Today is Wednesday. It is. In Australia, today is Wednesday. On Wednesday, I write a post and publish it. That’s today.
Sometimes, I don’t need The Daily Post word, sometimes I do. Today, that word is micro, but it doesn’t help me find something to spin off into a post of approximately 400 words. I’m pretty sure a 400-word post isn’t micro.
Why 400 words?
Well, whether this is true or not (and I have no reason to disbelieve it), the bots that run around and grab stuff focus on the larger items first. You guessed it: greater than 400-word clumps.
So, if you write something with less than 400 words, the work gets relegated to something similar to the sludge on the bottom of the grease-trap.
Why is there no story, no quips, no nothing coming at me to get itself writ large down here on the white background? Why? I never have a problem doing this – in fact, it just blurts out.
Today is different. Today is Wednesday. Today I have to talk to someone about how to fix my skeletal structure. Bones. Joints, and the things that help them work. And there’s another of those things I choose to believe because I have no reason to disbelieve:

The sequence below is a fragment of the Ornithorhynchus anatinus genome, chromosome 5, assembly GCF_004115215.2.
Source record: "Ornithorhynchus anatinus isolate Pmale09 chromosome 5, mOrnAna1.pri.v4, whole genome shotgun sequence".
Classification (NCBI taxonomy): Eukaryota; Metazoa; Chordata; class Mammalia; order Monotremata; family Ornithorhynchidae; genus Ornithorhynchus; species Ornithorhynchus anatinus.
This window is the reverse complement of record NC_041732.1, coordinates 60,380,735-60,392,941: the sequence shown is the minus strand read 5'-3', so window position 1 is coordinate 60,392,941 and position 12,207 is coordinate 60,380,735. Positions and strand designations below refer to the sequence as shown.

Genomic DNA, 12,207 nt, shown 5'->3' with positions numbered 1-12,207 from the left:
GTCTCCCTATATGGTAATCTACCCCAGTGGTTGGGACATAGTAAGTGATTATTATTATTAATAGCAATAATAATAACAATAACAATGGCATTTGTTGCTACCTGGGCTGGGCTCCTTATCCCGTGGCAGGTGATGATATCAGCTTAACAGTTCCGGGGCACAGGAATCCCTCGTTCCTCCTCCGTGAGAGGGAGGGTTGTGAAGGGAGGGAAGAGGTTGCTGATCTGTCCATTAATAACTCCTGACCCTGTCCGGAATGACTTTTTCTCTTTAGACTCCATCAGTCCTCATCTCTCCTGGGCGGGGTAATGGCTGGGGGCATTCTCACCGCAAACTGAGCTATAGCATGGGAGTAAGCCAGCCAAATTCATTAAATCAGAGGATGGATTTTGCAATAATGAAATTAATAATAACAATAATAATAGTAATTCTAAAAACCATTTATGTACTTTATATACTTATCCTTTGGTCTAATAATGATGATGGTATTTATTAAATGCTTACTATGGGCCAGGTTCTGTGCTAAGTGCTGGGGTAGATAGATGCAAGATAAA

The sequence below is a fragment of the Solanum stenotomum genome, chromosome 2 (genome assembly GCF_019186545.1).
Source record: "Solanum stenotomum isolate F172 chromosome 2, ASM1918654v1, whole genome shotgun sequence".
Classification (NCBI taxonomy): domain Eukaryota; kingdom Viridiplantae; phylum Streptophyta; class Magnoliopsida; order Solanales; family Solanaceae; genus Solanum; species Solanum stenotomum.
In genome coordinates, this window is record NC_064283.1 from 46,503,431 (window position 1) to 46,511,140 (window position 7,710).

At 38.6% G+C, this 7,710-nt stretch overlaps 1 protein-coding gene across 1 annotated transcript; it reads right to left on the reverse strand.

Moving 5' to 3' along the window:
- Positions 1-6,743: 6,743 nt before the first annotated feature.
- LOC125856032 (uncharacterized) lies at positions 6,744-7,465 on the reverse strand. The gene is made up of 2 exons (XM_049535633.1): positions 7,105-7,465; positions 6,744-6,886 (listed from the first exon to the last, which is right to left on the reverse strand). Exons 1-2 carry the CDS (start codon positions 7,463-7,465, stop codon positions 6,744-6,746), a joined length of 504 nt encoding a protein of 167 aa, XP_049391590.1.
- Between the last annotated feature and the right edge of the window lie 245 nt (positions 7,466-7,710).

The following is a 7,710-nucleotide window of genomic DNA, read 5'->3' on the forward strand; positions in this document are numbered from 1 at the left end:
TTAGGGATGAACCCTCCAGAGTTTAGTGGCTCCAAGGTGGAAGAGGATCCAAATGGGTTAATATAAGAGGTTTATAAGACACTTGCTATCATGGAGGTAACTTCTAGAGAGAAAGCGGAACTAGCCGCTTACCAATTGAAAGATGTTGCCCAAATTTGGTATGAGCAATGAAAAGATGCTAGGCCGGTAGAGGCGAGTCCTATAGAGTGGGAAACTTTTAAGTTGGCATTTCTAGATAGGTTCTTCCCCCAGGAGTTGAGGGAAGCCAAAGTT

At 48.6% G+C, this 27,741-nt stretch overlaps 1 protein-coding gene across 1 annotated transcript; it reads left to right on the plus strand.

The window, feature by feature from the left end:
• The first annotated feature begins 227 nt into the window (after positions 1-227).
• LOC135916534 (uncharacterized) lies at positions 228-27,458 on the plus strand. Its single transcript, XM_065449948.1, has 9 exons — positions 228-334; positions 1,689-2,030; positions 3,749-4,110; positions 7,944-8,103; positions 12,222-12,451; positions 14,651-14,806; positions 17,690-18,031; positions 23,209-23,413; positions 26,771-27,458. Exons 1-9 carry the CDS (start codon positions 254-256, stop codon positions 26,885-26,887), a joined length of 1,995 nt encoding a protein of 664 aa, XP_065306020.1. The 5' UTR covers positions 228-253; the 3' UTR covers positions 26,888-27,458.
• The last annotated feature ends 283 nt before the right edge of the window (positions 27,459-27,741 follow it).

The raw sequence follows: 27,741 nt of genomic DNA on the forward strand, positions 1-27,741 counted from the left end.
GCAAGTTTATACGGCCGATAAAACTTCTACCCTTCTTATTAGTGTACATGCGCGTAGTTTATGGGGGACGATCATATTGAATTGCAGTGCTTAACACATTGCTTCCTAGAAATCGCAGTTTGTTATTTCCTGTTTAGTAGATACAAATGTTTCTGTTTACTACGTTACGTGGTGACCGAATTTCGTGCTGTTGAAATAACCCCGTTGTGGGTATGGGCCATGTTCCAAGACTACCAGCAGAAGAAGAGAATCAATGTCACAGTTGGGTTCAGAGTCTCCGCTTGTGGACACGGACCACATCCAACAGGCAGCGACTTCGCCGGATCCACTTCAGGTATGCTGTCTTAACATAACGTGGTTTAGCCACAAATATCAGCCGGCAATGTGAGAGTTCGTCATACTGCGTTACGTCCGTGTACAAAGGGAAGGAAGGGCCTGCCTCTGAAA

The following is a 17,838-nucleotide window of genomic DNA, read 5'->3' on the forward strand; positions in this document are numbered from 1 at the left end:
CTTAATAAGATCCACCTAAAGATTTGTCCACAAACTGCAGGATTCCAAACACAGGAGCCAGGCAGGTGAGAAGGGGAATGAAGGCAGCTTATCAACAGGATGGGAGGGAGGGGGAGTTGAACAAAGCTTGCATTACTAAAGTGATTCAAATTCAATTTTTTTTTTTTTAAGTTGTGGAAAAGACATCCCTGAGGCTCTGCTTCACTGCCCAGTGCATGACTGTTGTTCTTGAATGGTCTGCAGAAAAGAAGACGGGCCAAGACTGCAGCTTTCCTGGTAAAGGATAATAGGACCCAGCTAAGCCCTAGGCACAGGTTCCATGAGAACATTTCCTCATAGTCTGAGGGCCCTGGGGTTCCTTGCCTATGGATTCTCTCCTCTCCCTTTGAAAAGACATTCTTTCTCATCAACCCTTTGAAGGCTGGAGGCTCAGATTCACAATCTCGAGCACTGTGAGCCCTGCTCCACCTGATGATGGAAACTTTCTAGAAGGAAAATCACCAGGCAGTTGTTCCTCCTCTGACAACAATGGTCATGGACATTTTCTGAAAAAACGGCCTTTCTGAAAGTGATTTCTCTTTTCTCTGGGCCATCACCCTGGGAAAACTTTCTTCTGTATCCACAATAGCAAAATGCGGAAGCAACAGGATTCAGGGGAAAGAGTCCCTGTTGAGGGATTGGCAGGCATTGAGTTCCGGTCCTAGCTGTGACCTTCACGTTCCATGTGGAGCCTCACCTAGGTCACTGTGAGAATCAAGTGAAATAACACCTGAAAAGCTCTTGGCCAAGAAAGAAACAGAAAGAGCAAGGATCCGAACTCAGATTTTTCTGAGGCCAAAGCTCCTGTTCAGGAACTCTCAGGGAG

A human body is always undergoing repair, and every cell is eventually replaced/updated/upgraded. Well, at least replaced. Some do it fast, some slow, some very slow. Bones might be very slow, but I’ve still got time. I have no intention of dying anytime soon, and there are way too many stories to finish (and a few more to start), and then there’s life.
I’m alive, relatively healthy (and don’t tell anyone, but I beat something considered untreatable except by drugs! Yes, I even have the two-decade records to prove it), and not that old (don’t even think it!).
There’s hope for the old fart yet. It’s not that bad. For me, there’s hope and evidence and everything in between. I’ll even step up and make this statement:
In five years time, I’ll be walking every day. Not just little toddles down the street; good walks, up to the dam and back.
In ten years time, I’ll be getting back an x-ray that shows no degradation (or at least, no visible degradation) to my spine (I even said that with a straight face).
Somewhere in the next ten years, the things that work with joints and muscles and bones will improve, be less painful and more effective in their everyday duties, and I will be free to be … better than expected — which is better than nothing, don’t you think?
Ta-dah! >400 words done, now I can go back to procrastinating about whether to send the new mss to a publisher. Or not. And get ready to visit the bone-lady.